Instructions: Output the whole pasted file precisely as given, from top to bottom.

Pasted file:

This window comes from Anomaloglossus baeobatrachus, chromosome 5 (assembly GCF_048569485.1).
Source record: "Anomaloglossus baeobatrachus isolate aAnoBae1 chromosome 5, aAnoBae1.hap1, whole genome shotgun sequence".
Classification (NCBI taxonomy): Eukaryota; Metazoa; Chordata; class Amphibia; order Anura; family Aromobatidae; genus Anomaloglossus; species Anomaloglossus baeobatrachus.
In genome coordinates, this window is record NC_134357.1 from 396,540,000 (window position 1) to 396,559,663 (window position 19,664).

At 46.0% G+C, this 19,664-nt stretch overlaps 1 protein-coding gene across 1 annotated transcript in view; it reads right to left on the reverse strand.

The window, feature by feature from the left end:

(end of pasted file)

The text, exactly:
This window comes from Anomaloglossus baeobatrachus, chromosome 5 (assembly GCF_048569485.1).
Source record: "Anomaloglossus baeobatrachus isolate aAnoBae1 chromosome 5, aAnoBae1.hap1, whole genome shotgun sequence".
Classification (NCBI taxonomy): Eukaryota; Metazoa; Chordata; class Amphibia; order Anura; family Aromobatidae; genus Anomaloglossus; species Anomaloglossus baeobatrachus.
In genome coordinates, this window is record NC_134357.1 from 396,540,000 (window position 1) to 396,559,663 (window position 19,664).

At 46.0% G+C, this 19,664-nt stretch overlaps 1 protein-coding gene across 1 annotated transcript in view; it reads right to left on the reverse strand.

The window, feature by feature from the left end: